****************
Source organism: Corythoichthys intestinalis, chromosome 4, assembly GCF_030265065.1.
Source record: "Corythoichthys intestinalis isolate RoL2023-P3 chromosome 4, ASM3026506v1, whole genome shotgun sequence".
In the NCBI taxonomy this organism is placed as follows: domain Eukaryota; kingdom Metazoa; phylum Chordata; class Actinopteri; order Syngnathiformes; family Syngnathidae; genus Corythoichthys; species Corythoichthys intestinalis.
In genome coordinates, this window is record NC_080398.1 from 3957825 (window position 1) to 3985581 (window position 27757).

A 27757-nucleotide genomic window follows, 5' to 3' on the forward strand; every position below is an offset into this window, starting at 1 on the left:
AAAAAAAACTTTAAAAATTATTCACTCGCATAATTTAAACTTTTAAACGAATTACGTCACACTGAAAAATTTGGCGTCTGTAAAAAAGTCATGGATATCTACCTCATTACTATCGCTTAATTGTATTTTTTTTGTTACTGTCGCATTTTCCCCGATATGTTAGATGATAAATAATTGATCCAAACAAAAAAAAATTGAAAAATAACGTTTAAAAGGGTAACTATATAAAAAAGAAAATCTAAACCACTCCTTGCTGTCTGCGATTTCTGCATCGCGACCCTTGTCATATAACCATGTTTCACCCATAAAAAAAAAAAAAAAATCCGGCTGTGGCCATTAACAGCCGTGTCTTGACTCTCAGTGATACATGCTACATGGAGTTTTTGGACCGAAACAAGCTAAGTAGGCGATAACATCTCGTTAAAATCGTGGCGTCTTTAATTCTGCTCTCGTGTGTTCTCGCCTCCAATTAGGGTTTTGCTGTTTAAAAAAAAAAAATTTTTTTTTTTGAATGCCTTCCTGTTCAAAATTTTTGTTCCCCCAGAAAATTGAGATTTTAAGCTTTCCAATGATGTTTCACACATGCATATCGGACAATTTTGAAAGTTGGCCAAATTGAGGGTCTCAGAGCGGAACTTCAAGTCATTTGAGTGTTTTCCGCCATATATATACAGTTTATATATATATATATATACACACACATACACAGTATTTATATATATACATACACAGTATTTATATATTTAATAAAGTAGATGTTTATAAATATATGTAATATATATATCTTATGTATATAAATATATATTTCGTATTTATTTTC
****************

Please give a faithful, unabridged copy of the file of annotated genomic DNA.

Source organism: Corythoichthys intestinalis, chromosome 4, assembly GCF_030265065.1.
Source record: "Corythoichthys intestinalis isolate RoL2023-P3 chromosome 4, ASM3026506v1, whole genome shotgun sequence".
In the NCBI taxonomy this organism is placed as follows: domain Eukaryota; kingdom Metazoa; phylum Chordata; class Actinopteri; order Syngnathiformes; family Syngnathidae; genus Corythoichthys; species Corythoichthys intestinalis.
In genome coordinates, this window is record NC_080398.1 from 3957825 (window position 1) to 3985581 (window position 27757).

A 27757-nucleotide genomic window follows, 5' to 3' on the forward strand; every position below is an offset into this window, starting at 1 on the left:
AAAAAAAACTTTAAAAATTATTCACTCGCATAATTTAAACTTTTAAACGAATTACGTCACACTGAAAAATTTGGCGTCTGTAAAAAAGTCATGGATATCTACCTCATTACTATCGCTTAATTGTATTTTTTTTGTTACTGTCGCATTTTCCCCGATATGTTAGATGATAAATAATTGATCCAAACAAAAAAAAATTGAAAAATAACGTTTAAAAGGGTAACTATATAAAAAAGAAAATCTAAACCACTCCTTGCTGTCTGCGATTTCTGCATCGCGACCCTTGTCATATAACCATGTTTCACCCATAAAAAAAAAAAAAAAATCCGGCTGTGGCCATTAACAGCCGTGTCTTGACTCTCAGTGATACATGCTACATGGAGTTTTTGGACCGAAACAAGCTAAGTAGGCGATAACATCTCGTTAAAATCGTGGCGTCTTTAATTCTGCTCTCGTGTGTTCTCGCCTCCAATTAGGGTTTTGCTGTTTAAAAAAAAAAAATTTTTTTTTTTGAATGCCTTCCTGTTCAAAATTTTTGTTCCCCCAGAAAATTGAGATTTTAAGCTTTCCAATGATGTTTCACACATGCATATCGGACAATTTTGAAAGTTGGCCAAATTGAGGGTCTCAGAGCGGAACTTCAAGTCATTTGAGTGTTTTCCGCCATATATATACAGTTTATATATATATATATATACACACACATACACAGTATTTATATATATACATACACAGTATTTATATATTTAATAAAGTAGATGTTTATAAATATATGTAATATATATATCTTATGTATATAAATATATATTTCGTATTTATTTTC